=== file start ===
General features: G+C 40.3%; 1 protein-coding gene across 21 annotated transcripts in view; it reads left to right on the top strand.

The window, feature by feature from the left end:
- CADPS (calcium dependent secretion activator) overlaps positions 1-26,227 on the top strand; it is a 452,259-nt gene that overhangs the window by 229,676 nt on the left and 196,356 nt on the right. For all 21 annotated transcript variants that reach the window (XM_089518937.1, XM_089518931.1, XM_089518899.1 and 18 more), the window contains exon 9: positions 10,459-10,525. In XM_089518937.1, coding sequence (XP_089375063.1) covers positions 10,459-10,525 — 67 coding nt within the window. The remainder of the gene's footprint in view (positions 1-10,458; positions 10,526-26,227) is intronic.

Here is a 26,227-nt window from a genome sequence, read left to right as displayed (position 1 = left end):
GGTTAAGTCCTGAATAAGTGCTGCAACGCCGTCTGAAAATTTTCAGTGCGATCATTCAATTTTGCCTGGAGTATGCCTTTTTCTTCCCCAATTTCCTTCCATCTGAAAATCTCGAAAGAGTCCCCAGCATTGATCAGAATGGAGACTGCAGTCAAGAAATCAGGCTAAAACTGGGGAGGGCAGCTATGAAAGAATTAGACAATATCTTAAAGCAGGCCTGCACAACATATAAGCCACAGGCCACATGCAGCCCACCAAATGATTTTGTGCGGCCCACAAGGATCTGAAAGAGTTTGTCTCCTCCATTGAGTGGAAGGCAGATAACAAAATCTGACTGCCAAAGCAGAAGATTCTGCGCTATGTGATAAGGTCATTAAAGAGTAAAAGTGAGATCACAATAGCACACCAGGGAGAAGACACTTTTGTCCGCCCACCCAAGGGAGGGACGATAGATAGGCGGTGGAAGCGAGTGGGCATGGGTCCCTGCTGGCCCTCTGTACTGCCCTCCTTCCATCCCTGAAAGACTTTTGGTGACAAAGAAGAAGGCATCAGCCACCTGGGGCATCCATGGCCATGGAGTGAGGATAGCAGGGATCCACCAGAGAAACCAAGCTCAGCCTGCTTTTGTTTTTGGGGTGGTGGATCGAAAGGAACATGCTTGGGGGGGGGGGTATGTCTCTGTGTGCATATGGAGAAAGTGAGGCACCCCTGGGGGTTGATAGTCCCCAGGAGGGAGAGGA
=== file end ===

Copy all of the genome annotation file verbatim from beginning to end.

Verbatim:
General features: G+C 40.3%; 1 protein-coding gene across 21 annotated transcripts in view; it reads left to right on the top strand.

The window, feature by feature from the left end:
- CADPS (calcium dependent secretion activator) overlaps positions 1-26,227 on the top strand; it is a 452,259-nt gene that overhangs the window by 229,676 nt on the left and 196,356 nt on the right. For all 21 annotated transcript variants that reach the window (XM_089518937.1, XM_089518931.1, XM_089518899.1 and 18 more), the window contains exon 9: positions 10,459-10,525. In XM_089518937.1, coding sequence (XP_089375063.1) covers positions 10,459-10,525 — 67 coding nt within the window. The remainder of the gene's footprint in view (positions 1-10,458; positions 10,526-26,227) is intronic.

Here is a 26,227-nt window from a genome sequence, read left to right as displayed (position 1 = left end):
GGTTAAGTCCTGAATAAGTGCTGCAACGCCGTCTGAAAATTTTCAGTGCGATCATTCAATTTTGCCTGGAGTATGCCTTTTTCTTCCCCAATTTCCTTCCATCTGAAAATCTCGAAAGAGTCCCCAGCATTGATCAGAATGGAGACTGCAGTCAAGAAATCAGGCTAAAACTGGGGAGGGCAGCTATGAAAGAATTAGACAATATCTTAAAGCAGGCCTGCACAACATATAAGCCACAGGCCACATGCAGCCCACCAAATGATTTTGTGCGGCCCACAAGGATCTGAAAGAGTTTGTCTCCTCCATTGAGTGGAAGGCAGATAACAAAATCTGACTGCCAAAGCAGAAGATTCTGCGCTATGTGATAAGGTCATTAAAGAGTAAAAGTGAGATCACAATAGCACACCAGGGAGAAGACACTTTTGTCCGCCCACCCAAGGGAGGGACGATAGATAGGCGGTGGAAGCGAGTGGGCATGGGTCCCTGCTGGCCCTCTGTACTGCCCTCCTTCCATCCCTGAAAGACTTTTGGTGACAAAGAAGAAGGCATCAGCCACCTGGGGCATCCATGGCCATGGAGTGAGGATAGCAGGGATCCACCAGAGAAACCAAGCTCAGCCTGCTTTTGTTTTTGGGGTGGTGGATCGAAAGGAACATGCTTGGGGGGGGGGGTATGTCTCTGTGTGCATATGGAGAAAGTGAGGCACCCCTGGGGGTTGATAGTCCCCAGGAGGGAGAGGA